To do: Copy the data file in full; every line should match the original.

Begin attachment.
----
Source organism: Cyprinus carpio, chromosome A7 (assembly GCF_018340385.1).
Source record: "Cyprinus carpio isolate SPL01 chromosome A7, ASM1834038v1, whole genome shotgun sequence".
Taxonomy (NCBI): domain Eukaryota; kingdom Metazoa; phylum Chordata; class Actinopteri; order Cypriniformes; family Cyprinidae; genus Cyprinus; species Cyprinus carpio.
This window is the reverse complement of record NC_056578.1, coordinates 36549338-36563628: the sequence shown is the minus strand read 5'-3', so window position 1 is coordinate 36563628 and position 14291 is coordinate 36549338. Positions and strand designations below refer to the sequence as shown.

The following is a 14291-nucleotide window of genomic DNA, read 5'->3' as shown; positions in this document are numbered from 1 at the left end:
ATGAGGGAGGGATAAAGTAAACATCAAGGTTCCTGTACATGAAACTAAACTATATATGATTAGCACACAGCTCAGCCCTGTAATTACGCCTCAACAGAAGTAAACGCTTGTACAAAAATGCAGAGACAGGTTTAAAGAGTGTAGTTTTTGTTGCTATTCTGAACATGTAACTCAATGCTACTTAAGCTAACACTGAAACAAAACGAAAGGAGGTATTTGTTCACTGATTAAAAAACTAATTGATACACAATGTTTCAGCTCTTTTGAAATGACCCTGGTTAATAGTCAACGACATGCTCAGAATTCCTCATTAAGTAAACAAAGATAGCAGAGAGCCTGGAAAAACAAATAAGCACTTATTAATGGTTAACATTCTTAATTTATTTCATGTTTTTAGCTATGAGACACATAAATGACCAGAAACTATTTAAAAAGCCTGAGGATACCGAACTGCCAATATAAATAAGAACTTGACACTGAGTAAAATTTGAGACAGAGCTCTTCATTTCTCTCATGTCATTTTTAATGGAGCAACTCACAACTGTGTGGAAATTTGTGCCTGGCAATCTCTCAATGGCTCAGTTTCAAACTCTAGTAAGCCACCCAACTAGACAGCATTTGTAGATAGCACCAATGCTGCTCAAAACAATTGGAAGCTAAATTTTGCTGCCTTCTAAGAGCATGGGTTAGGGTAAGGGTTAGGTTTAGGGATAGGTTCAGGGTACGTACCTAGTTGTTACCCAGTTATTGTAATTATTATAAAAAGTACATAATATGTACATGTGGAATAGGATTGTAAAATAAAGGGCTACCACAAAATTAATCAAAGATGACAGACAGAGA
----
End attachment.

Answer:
Source organism: Cyprinus carpio, chromosome A7 (assembly GCF_018340385.1).
Source record: "Cyprinus carpio isolate SPL01 chromosome A7, ASM1834038v1, whole genome shotgun sequence".
Taxonomy (NCBI): domain Eukaryota; kingdom Metazoa; phylum Chordata; class Actinopteri; order Cypriniformes; family Cyprinidae; genus Cyprinus; species Cyprinus carpio.
This window is the reverse complement of record NC_056578.1, coordinates 36549338-36563628: the sequence shown is the minus strand read 5'-3', so window position 1 is coordinate 36563628 and position 14291 is coordinate 36549338. Positions and strand designations below refer to the sequence as shown.

The following is a 14291-nucleotide window of genomic DNA, read 5'->3' as shown; positions in this document are numbered from 1 at the left end:
ATGAGGGAGGGATAAAGTAAACATCAAGGTTCCTGTACATGAAACTAAACTATATATGATTAGCACACAGCTCAGCCCTGTAATTACGCCTCAACAGAAGTAAACGCTTGTACAAAAATGCAGAGACAGGTTTAAAGAGTGTAGTTTTTGTTGCTATTCTGAACATGTAACTCAATGCTACTTAAGCTAACACTGAAACAAAACGAAAGGAGGTATTTGTTCACTGATTAAAAAACTAATTGATACACAATGTTTCAGCTCTTTTGAAATGACCCTGGTTAATAGTCAACGACATGCTCAGAATTCCTCATTAAGTAAACAAAGATAGCAGAGAGCCTGGAAAAACAAATAAGCACTTATTAATGGTTAACATTCTTAATTTATTTCATGTTTTTAGCTATGAGACACATAAATGACCAGAAACTATTTAAAAAGCCTGAGGATACCGAACTGCCAATATAAATAAGAACTTGACACTGAGTAAAATTTGAGACAGAGCTCTTCATTTCTCTCATGTCATTTTTAATGGAGCAACTCACAACTGTGTGGAAATTTGTGCCTGGCAATCTCTCAATGGCTCAGTTTCAAACTCTAGTAAGCCACCCAACTAGACAGCATTTGTAGATAGCACCAATGCTGCTCAAAACAATTGGAAGCTAAATTTTGCTGCCTTCTAAGAGCATGGGTTAGGGTAAGGGTTAGGTTTAGGGATAGGTTCAGGGTACGTACCTAGTTGTTACCCAGTTATTGTAATTATTATAAAAAGTACATAATATGTACATGTGGAATAGGATTGTAAAATAAAGGGCTACCACAAAATTAATCAAAGATGACAGACAGAGA